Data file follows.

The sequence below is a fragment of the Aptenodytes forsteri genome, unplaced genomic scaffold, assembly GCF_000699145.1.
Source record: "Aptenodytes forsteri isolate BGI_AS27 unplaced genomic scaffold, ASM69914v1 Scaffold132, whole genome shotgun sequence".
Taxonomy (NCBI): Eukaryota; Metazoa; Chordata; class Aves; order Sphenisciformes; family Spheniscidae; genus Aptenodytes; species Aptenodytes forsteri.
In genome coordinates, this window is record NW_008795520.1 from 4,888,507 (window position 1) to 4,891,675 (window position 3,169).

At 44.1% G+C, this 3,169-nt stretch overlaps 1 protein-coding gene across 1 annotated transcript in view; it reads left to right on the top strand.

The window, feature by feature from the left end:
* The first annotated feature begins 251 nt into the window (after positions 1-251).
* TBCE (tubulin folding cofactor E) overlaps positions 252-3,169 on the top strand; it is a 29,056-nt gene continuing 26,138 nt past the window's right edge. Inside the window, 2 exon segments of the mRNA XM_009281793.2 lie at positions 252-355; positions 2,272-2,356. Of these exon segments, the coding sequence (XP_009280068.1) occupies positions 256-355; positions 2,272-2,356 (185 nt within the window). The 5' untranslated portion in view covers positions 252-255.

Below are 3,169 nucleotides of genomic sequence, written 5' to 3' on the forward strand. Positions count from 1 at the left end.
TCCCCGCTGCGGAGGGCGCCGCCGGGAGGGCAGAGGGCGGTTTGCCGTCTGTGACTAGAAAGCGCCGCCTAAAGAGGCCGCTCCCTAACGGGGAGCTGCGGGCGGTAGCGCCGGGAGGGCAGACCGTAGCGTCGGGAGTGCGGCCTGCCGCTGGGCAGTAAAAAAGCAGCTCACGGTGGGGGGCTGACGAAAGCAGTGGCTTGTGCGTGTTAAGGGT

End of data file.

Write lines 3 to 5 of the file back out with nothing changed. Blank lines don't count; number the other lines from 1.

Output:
Taxonomy (NCBI): Eukaryota; Metazoa; Chordata; class Aves; order Sphenisciformes; family Spheniscidae; genus Aptenodytes; species Aptenodytes forsteri.
In genome coordinates, this window is record NW_008795520.1 from 4,888,507 (window position 1) to 4,891,675 (window position 3,169).

At 44.1% G+C, this 3,169-nt stretch overlaps 1 protein-coding gene across 1 annotated transcript in view; it reads left to right on the top strand.